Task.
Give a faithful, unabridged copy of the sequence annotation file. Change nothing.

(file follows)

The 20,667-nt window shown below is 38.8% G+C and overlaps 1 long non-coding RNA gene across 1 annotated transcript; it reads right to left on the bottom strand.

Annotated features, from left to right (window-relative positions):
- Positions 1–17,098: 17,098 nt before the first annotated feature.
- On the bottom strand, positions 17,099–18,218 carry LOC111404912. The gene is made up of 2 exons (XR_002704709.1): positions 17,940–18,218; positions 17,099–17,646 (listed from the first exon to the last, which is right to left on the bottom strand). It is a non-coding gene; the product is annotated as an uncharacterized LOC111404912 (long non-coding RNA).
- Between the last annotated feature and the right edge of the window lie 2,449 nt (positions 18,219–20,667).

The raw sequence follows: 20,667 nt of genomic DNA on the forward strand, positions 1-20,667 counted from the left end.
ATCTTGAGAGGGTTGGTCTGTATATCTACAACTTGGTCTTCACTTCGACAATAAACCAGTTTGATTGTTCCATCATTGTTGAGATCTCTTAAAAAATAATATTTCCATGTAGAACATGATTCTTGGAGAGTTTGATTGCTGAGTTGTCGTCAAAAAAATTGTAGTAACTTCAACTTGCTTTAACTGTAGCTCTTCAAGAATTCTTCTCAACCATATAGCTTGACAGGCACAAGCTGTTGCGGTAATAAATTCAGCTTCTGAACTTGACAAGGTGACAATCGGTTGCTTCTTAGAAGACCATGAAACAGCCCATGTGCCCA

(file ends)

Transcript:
The 20,667-nt window shown below is 38.8% G+C and overlaps 1 long non-coding RNA gene across 1 annotated transcript; it reads right to left on the bottom strand.

Annotated features, from left to right (window-relative positions):
- Positions 1–17,098: 17,098 nt before the first annotated feature.
- On the bottom strand, positions 17,099–18,218 carry LOC111404912. The gene is made up of 2 exons (XR_002704709.1): positions 17,940–18,218; positions 17,099–17,646 (listed from the first exon to the last, which is right to left on the bottom strand). It is a non-coding gene; the product is annotated as an uncharacterized LOC111404912 (long non-coding RNA).
- Between the last annotated feature and the right edge of the window lie 2,449 nt (positions 18,219–20,667).

The raw sequence follows: 20,667 nt of genomic DNA on the forward strand, positions 1-20,667 counted from the left end.
ATCTTGAGAGGGTTGGTCTGTATATCTACAACTTGGTCTTCACTTCGACAATAAACCAGTTTGATTGTTCCATCATTGTTGAGATCTCTTAAAAAATAATATTTCCATGTAGAACATGATTCTTGGAGAGTTTGATTGCTGAGTTGTCGTCAAAAAAATTGTAGTAACTTCAACTTGCTTTAACTGTAGCTCTTCAAGAATTCTTCTCAACCATATAGCTTGACAGGCACAAGCTGTTGCGGTAATAAATTCAGCTTCTGAACTTGACAAGGTGACAATCGGTTGCTTCTTAGAAGACCATGAAACAGCCCATGTGCCCA